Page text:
In 2008, the Equal Employment Opportunity Commission (EEOC) received a discrimination charge from a woman claiming Mach Mining denied her application for employment at a coal mine due to her gender. After investigating the charge, the EEOC determined there was reasonable cause to believe Mach Mining had indeed discriminated against female job applicants. In 2010, the EEOC notified Mach Mining of its intention to begin informal conciliation. Although the parties did discuss a possible resolution of this claim, no agreement was ultimately achieved. In 2011, the EEOC told Mach Mining it had determined the conciliation process had been unsuccessful and therefore further efforts would be futile. This resulted in the EEOC filing its complaint in the district court shortly thereafter.

Mach Mining, in its answer to the EEOC complaint, denied unlawful discrimination and also asserted several affirmative defenses. The key affirmative defense pled, the subject of this current appeal, is the allegation the lawsuit should be dismissed because the EEOC failed to conciliate in good faith. Based upon the affirmative defense set forth by Mach Mining, the EEOC moved for summary judgment solely on the issue of whether it, as a matter of law, failed to conciliate. The district court, following the precedent of the Second, Fourth, Fifth, Sixth, Eighth, Tenth and Eleventh Circuits, ultimately denied the motion, although it certified the question for interlocutory appeal. The key question on appeal was whether an alleged failure to conciliate is subject to judicial review in the form of an implied affirmative defense to the EEOC's lawsuit.

The Seventh Circuit considered four key issues when determining and evaluating whether Defendant Mach Mining had a viable affirmative defense based upon the EEOC's failure to conciliate: the statutory language, whether there was a workable standard for such a defense, whether the defense might fit into the broader statutory scheme, and the relevant case law. The first element the Seventh Circuit focused on was whether Title VII contains express language or provisions for an affirmative defense based upon an alleged defect in the EEOC's conciliation efforts. The answer to that question was no as there is no express provision on this point. The court found that the conciliation process is an informal one entrusted solely to the EEOC's expert judgment and that process is to remain confidential, thus resulting in deference provided to the EEOC.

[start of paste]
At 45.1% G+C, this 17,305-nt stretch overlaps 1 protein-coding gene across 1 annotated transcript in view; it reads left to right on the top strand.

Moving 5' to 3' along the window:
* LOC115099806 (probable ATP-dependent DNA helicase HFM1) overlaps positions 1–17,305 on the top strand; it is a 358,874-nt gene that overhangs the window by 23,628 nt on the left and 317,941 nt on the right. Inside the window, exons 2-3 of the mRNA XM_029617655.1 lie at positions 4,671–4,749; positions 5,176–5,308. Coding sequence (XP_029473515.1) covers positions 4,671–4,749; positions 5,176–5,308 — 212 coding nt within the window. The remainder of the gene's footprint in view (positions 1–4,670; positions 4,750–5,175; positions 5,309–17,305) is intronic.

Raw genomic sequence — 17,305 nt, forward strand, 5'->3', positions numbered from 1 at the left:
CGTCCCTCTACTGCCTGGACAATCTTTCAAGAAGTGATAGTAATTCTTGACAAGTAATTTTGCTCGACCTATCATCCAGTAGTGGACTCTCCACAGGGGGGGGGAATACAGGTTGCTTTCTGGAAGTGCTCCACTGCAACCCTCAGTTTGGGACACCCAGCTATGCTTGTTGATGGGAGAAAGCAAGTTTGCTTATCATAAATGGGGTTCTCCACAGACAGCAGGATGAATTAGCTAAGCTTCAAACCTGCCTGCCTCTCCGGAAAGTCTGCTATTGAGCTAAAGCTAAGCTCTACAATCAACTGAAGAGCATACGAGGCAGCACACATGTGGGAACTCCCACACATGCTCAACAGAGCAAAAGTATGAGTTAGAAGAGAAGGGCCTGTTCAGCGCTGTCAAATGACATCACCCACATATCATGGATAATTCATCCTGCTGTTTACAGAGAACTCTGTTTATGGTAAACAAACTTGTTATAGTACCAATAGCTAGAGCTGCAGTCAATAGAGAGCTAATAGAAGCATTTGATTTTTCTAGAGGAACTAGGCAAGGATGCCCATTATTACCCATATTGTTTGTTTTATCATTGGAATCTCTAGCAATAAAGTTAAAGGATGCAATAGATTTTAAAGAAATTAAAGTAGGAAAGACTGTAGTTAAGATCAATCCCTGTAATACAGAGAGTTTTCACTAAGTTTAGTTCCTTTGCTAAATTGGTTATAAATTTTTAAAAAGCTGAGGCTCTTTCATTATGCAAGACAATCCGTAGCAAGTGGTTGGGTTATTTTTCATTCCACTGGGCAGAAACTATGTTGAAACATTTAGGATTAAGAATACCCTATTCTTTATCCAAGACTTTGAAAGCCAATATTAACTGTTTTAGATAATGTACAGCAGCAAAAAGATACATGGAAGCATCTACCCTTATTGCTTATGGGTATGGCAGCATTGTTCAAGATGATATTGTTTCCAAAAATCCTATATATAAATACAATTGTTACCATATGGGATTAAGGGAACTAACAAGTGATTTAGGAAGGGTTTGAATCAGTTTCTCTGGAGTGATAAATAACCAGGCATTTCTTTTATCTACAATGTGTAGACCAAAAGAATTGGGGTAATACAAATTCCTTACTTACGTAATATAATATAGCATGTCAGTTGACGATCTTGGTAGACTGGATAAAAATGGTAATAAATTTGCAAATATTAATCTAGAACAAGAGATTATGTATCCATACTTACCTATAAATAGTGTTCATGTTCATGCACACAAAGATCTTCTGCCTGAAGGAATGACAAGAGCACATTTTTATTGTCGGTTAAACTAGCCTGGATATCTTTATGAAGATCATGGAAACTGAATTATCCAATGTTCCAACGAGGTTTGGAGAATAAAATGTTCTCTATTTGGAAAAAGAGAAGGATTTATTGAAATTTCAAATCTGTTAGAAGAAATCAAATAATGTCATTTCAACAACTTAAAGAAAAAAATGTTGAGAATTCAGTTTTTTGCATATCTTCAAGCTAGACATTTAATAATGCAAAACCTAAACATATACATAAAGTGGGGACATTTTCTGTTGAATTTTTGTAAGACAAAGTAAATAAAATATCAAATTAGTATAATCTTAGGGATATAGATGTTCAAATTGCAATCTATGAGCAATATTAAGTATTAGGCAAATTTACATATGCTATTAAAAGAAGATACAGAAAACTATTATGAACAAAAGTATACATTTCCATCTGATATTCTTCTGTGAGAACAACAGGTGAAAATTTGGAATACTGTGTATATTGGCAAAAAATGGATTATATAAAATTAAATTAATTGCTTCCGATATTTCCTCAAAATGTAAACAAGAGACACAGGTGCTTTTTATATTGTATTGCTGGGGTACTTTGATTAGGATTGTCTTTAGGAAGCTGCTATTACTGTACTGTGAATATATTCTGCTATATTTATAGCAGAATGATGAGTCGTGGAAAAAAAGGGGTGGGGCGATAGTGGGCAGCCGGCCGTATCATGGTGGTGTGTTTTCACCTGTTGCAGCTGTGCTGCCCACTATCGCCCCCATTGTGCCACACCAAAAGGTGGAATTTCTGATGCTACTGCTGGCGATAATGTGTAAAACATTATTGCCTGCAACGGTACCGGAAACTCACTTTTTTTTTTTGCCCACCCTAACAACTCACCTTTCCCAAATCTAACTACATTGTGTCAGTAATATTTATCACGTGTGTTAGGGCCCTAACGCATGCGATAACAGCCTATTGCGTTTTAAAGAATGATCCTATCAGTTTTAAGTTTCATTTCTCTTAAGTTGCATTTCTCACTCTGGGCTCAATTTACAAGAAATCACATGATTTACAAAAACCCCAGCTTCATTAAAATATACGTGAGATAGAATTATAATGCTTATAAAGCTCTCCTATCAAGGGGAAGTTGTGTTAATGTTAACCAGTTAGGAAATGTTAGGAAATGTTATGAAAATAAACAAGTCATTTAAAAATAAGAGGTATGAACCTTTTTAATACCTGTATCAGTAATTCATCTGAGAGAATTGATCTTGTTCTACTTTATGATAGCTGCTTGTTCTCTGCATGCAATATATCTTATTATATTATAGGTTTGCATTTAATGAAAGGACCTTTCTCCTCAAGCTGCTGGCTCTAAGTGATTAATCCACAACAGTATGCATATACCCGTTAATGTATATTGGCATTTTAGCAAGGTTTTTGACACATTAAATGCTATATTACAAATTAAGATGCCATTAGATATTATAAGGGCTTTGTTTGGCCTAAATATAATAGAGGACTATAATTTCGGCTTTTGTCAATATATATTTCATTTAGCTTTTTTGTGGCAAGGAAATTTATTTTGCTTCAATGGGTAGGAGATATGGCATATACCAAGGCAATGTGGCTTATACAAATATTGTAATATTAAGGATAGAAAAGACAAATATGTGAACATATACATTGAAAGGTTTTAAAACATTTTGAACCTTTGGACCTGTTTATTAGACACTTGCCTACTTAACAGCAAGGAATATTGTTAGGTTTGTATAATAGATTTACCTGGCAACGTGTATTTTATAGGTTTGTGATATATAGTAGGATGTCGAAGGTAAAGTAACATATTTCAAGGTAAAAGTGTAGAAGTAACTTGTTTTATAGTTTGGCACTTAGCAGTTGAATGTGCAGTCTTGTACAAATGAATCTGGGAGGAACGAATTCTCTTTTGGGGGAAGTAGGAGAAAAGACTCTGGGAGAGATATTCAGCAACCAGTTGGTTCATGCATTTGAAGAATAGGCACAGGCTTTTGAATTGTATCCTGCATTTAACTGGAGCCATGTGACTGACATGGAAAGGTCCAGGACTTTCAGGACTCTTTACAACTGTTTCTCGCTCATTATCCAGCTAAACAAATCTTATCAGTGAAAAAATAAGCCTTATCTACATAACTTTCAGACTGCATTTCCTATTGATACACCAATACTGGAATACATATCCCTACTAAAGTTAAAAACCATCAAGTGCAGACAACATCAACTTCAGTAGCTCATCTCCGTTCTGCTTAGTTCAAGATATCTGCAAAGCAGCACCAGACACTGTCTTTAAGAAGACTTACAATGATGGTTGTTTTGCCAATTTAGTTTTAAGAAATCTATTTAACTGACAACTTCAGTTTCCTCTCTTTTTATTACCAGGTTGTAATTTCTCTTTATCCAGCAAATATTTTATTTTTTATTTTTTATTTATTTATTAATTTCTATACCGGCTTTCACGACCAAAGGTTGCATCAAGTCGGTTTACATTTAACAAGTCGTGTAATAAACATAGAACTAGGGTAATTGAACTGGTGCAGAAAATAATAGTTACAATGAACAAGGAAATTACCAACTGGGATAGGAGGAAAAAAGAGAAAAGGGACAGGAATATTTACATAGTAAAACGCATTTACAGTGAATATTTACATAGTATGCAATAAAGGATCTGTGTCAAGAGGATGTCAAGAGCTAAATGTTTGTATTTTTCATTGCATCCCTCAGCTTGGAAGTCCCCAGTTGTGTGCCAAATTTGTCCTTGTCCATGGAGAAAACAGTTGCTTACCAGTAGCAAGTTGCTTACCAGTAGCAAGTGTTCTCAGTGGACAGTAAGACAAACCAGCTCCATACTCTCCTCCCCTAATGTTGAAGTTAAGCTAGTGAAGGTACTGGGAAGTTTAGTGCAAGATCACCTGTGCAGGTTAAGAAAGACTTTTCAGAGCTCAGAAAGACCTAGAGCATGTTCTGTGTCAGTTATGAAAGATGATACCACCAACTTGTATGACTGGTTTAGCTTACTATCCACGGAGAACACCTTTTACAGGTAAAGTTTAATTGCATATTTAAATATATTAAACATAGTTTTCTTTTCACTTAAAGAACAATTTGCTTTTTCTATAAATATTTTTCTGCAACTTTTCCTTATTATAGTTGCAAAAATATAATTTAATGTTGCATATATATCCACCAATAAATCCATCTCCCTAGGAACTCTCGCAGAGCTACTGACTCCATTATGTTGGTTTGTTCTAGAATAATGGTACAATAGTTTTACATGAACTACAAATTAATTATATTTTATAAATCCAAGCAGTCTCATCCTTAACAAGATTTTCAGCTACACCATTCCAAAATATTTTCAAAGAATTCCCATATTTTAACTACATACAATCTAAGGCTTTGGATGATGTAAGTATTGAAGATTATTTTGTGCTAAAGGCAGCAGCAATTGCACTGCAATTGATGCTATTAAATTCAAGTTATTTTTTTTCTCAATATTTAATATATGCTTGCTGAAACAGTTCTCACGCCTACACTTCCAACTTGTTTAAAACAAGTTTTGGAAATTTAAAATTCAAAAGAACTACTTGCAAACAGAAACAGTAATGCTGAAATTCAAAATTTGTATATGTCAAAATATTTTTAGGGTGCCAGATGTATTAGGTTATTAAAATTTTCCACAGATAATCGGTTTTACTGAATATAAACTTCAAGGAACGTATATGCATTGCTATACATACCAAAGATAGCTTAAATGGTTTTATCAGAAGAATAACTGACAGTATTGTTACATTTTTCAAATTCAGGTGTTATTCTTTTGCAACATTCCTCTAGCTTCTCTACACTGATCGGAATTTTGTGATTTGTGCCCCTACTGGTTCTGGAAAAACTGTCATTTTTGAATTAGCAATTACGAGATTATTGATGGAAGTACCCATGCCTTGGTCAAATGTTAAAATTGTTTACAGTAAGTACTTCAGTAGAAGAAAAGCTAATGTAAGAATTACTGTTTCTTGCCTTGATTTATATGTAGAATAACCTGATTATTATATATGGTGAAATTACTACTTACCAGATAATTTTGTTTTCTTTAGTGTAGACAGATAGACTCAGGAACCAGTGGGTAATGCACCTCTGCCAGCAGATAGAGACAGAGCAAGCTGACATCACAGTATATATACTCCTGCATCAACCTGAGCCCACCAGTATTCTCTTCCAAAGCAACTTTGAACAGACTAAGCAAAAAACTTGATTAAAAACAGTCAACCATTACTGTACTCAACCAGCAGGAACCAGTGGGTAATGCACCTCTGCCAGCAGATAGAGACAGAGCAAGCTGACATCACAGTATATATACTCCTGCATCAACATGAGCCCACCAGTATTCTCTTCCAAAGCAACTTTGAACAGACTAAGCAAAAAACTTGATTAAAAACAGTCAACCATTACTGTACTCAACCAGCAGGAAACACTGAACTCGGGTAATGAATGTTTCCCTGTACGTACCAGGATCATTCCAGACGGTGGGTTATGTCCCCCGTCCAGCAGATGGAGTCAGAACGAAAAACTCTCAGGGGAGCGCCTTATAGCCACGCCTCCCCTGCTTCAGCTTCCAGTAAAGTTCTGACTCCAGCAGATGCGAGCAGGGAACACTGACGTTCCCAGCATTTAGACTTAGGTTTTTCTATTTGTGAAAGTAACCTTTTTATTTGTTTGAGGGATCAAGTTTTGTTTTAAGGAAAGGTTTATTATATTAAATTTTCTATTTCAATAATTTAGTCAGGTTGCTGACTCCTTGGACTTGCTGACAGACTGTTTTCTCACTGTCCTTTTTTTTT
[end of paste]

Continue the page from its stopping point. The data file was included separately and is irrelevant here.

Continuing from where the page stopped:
It is the Seventh Circuit's position that an alleged affirmative defense for failure to conciliate conflicts directly with the confidentiality provision of the conciliation process. The conciliation process is triggered after the EEOC receives a charge of discrimination, and an initial investigation is conducted to show whether reasonable cause exists to support the allegations made by the aggrieved employee. The Seventh Circuit also noted there is a complete lack of any meaningful standard to apply as it relates to the asserted failure-to-conciliate defense which Mach Mining attempted to assert. Title VII says nothing about what methods the EEOC is to follow. The statute gives no description or outline of what needs to be followed in any settlement negotiations. The only element focused upon in this statutory language is having the discriminatory conduct stopped. The Seventh Circuit also focused upon the EEOC's power in making a determination whether or not the employer discriminated. The court considered this such an open-ended provision that putting any judicial reviewable constraints on it would run afoul of the statutory construction and purpose.

The Seventh Circuit also found that allowing Mach Mining's defense would undermine the purpose and enforcement of Title VII. Specifically, such an affirmative defense would be giving too much power to employers to focus on the conciliation process and consequently avoid dispute resolution. The court determined that the statutory provisions' purpose was to encourage the parties to reach an amicable resolution of the matter in dispute and not get bogged down in informal endeavors.